About the Region
Imagine a place with where all five species of wild Pacific salmon hatch, mature, and then return to spawn in fresh, unfettered waterways, a place so vast and diverse large mammals like wolves, grizzly and black bears, wolverine, and lynx live out their natural predator-prey cycles without roads to fragment their habitat, a place with globally significant populations of moose, mountain goats, sheep, and woodland caribou, as well as migratory birds, including the Trumpeter swan.
Then imagine, in this age of climate threats, declining wild salmon populations, and loss of unfragmented habitat, gambling the wealth of this watershed away for the small quantity of mineral resources buried on the river’s edge.
The Taku River Tlingit First Nation (TRTFN) and the government of British Columbia completed the Atlin Taku Land Use Plan in July 2011. This management plan covers the entire Canadian side of the transboundary Taku watershed. The agreement establishes a system of decision making for land use management, and sets aside a large part of the region for conservation.
The Land Use Plan is a notable conservation achievement. But Rivers Without Borders is concerned that it leaves the Tulsequah Valley open to mining development. The Tulsequah Valley is just up river from the confluence of the Tulsequah and Taku rivers, and right above the Taku’s best salmon habitat, a maze of winding streams and backwaters vital to rearing salmon. Virtually all of some two million salmon leaving or returning to the Taku yearly must pass Tulsequah. The Taku river is Southeast Alaska’s most important salmon producer.
In the 1940’s and 1950’s, there were three small mine sites on the Tulsequah tributary of the Taku River: Polaris Taku (now called New Polaris and owned by Canarc Resource Corp.), Tulsequah Chief, and Big Bull. These sites were all accessed by barge up the Taku River. In recent years, all three sites have been promoted for reopening.
All three mine sites are within a couple of kilometers of each other and pose similar threats. The key concerns include: impacts from access by road or barge, toxic acid mine drainage contaminating the river and sensitive surrounding areas, and the certainty that any one project would pave the way for further industrial development. The mine sites are all located just a few kilometers upstream from the richest salmon rearing habitat in the entire watershed.
The current owner of the Tulsequah Chief and Big Bull mines, Chieftain Metals, announced its intention in December 2010 to reopen these mines. Chieftain Metals is raising money, obtaining permits, and negotiating for road access to the mine sites with the Taku River Tlingit First Nation.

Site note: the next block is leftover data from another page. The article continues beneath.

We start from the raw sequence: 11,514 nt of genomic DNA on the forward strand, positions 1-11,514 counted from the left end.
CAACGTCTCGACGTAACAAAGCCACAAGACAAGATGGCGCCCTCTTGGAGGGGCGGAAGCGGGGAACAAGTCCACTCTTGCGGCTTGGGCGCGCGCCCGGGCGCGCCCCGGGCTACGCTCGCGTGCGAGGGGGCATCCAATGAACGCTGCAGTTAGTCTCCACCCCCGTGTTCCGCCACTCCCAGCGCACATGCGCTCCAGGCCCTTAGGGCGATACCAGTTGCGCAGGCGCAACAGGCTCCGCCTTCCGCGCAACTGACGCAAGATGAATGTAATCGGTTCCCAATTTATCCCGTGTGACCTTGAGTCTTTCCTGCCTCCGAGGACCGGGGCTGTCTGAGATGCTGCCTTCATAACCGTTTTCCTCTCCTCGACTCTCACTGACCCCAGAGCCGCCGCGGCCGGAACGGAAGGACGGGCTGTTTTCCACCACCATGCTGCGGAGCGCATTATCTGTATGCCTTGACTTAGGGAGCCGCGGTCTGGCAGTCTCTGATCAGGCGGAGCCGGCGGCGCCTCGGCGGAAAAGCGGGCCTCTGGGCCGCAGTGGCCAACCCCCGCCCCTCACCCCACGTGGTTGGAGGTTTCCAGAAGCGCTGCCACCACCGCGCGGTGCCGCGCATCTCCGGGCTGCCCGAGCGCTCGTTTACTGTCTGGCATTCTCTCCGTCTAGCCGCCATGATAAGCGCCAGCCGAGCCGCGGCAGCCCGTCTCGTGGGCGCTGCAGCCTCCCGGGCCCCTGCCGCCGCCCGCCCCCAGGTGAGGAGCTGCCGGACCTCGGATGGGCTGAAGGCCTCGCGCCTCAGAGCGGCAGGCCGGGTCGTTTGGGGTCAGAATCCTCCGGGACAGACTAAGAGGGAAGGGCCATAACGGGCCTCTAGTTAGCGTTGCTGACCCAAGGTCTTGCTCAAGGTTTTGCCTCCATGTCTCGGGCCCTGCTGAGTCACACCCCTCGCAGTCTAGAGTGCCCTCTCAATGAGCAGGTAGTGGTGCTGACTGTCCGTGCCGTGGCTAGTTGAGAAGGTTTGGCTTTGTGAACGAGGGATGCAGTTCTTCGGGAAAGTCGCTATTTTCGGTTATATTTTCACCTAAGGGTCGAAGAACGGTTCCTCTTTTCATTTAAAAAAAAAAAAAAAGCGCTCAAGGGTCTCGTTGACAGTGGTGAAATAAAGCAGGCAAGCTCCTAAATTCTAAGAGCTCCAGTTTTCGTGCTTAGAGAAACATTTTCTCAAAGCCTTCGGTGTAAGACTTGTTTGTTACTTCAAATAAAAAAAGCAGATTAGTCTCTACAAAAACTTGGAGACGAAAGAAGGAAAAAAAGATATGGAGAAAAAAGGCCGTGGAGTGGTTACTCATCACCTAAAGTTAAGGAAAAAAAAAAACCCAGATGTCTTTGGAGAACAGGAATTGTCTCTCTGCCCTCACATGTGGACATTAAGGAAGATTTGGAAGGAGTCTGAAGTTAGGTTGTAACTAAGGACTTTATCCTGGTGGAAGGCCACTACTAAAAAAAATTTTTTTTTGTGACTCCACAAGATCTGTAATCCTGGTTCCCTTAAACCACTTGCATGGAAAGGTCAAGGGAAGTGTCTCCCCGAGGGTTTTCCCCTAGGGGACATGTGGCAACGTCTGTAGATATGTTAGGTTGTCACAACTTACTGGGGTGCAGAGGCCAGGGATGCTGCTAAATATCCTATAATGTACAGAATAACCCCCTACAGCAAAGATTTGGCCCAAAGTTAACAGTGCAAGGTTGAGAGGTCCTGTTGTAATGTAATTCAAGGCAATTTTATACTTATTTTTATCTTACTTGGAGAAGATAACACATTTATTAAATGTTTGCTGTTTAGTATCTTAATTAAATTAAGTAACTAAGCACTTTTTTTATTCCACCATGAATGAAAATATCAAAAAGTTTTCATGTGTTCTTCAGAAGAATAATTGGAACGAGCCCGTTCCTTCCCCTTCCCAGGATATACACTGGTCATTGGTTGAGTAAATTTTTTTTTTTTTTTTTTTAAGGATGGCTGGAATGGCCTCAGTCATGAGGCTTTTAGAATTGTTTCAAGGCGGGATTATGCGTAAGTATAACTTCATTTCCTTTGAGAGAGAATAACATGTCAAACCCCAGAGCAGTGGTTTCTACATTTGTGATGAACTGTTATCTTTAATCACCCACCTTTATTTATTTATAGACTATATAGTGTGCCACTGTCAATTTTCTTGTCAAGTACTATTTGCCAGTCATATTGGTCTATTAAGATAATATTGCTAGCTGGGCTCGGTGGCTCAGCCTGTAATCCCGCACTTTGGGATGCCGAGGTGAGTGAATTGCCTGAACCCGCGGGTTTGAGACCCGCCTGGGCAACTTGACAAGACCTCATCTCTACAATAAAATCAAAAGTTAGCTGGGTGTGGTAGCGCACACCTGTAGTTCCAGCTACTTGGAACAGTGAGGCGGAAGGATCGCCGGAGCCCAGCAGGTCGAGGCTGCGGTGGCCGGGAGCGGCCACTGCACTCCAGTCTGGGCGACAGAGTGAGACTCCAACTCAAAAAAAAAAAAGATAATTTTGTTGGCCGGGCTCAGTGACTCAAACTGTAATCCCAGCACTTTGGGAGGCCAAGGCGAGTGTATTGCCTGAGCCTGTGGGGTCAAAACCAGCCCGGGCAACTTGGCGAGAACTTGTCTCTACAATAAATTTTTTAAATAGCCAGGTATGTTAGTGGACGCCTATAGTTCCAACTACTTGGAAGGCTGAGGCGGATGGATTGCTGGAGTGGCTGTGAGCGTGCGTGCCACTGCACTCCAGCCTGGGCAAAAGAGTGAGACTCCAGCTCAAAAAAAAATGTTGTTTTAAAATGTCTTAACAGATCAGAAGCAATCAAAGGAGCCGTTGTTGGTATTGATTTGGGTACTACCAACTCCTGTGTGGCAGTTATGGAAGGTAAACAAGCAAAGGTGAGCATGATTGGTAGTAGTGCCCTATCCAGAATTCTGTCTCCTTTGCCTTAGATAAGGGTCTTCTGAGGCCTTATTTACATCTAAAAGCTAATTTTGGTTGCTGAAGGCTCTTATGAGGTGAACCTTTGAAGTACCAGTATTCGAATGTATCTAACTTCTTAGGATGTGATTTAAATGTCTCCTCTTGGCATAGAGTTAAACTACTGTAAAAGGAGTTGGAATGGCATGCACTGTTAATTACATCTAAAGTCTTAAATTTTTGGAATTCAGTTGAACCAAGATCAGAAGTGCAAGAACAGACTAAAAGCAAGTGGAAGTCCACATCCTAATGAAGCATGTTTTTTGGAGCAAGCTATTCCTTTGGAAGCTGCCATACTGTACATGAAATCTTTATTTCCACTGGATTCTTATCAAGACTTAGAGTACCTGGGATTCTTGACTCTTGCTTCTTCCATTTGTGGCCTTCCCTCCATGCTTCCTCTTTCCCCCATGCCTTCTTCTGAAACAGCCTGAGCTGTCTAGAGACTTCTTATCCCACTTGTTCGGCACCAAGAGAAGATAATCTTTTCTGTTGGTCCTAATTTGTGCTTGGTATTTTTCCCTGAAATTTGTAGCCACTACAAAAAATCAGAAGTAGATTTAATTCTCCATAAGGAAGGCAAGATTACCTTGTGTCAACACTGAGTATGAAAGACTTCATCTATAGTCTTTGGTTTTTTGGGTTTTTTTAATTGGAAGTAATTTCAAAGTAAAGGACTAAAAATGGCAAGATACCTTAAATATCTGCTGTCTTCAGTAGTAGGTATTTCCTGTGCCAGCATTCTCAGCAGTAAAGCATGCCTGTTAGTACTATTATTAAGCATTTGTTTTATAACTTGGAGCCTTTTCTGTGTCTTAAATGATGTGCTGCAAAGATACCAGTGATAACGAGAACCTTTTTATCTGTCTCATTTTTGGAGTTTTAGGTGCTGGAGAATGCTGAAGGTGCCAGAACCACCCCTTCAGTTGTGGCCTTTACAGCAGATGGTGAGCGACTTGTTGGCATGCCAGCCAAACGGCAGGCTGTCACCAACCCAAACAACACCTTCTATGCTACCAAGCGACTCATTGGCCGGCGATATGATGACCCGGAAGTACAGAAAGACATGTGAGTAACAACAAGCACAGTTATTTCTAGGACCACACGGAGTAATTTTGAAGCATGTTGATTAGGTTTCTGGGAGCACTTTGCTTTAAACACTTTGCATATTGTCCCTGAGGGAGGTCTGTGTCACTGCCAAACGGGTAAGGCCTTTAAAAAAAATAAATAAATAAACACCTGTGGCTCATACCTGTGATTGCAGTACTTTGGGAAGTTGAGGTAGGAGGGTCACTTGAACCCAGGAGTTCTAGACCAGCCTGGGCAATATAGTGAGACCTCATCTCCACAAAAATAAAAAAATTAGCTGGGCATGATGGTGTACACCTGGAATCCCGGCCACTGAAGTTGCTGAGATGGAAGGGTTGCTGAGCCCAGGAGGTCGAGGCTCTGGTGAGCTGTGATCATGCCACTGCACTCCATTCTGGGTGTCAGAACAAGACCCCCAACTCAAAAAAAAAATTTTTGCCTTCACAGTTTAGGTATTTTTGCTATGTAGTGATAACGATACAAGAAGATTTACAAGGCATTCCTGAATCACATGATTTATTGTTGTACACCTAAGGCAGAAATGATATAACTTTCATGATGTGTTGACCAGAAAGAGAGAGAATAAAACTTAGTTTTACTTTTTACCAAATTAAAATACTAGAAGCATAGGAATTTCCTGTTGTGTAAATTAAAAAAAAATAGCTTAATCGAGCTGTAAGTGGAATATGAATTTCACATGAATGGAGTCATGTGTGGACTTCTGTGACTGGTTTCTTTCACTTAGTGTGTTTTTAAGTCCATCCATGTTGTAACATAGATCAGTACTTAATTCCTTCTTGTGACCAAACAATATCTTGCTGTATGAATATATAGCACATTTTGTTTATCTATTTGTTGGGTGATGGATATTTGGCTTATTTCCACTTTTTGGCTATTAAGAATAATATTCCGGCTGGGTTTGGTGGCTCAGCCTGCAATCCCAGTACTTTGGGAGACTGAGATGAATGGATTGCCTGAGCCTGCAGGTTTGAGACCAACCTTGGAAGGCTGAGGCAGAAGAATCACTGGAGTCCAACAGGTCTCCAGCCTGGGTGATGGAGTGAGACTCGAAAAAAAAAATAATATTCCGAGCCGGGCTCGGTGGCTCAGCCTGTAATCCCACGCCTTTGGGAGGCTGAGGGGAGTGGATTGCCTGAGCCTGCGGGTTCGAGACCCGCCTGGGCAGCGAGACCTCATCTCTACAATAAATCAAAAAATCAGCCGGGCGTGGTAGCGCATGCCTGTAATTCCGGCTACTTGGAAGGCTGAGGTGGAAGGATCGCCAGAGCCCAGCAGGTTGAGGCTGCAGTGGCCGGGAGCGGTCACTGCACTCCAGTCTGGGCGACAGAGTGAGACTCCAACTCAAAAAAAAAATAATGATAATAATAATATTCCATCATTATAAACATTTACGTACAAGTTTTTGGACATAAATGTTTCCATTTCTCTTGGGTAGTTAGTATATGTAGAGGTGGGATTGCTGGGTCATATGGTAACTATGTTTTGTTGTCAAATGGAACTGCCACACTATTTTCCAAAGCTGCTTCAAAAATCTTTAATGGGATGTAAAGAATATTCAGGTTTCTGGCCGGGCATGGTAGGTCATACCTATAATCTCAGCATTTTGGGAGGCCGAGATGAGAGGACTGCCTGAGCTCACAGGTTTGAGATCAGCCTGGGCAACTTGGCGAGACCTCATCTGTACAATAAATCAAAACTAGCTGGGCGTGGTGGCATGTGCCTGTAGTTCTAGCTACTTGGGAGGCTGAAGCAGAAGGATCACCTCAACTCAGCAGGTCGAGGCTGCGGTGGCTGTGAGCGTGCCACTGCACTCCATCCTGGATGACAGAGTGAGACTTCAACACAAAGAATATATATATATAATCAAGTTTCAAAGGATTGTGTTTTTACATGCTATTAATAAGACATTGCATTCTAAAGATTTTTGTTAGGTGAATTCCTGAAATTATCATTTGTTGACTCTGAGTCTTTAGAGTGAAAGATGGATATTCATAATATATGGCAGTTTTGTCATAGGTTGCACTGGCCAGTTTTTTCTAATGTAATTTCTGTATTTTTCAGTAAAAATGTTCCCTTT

Chieftain’s proposed road access route for the Tulsequah Chief and Big Bull mines will construct a 122 km/75 mile road into the heart of the watershed. This road would lead to additional mining in a region that is already heavily staked.
Chieftain also intends to barge equipment up the Taku River from Alaska until road access can be obtained, and may continue barging throughout the life of the mines. Barging began in June 2011 and could have ecological impacts, particularly on migrating salmon and their habitat.
The lower Taku is shallow, ever changing, and notoriously difficult to navigate. Year round barging, and proposed dredging to facilitate it, would tear up fish habitat, destroy ice cover essential to rearing salmon, and erode river banks. Like the road, barging would also enhance the potential for developing other projects.
SAFEGUARDING WILD SALMON HABITAT
Southeast Alaska’s commercial and sport fishermen, businesses, scientists, the Douglas Indian Association, and others support proactive Alaskan measures to protect the Taku, especially as Chieftain’s activities have ramped up. Juneau’s bipartisan legislative delegation has likewise been supportive, and has created a Taku River Citizen’s Task Force. The Task Force was established in September 2011. It has provided an unprecedented public forum to consider the Taku’s importance to Southeast Alaska, assess threats to salmon habitat, and explore ways to insure the long term productivity of the watershed.
Alaska agencies have participated in British Columbia and Canadian permitting processes. Most of these review processes have focused on individual British Columbia development projects in isolation. The major issue of cumulative effects of numerous projects across the transboundary region from the Taku in the north to the Iskut-Stikine and the Unuk in the south has largely been unaddressed. The Boundary Waters Treaty provide a mechanism to address such issues. Signed in 1909, it provides principles for Canada and the United States to follow in using the waters they share. The Treaty states that waters shall not be polluted on either side of the boundary to the injury of health or property on the other side. The Treaty established the International Joint Commission to help fulfill the Treaty’s purpose of preventing disputes as well as resolving them. It provides a stronger mechanism to ensure that development in British Columbia does not harm Alaskan fisheries.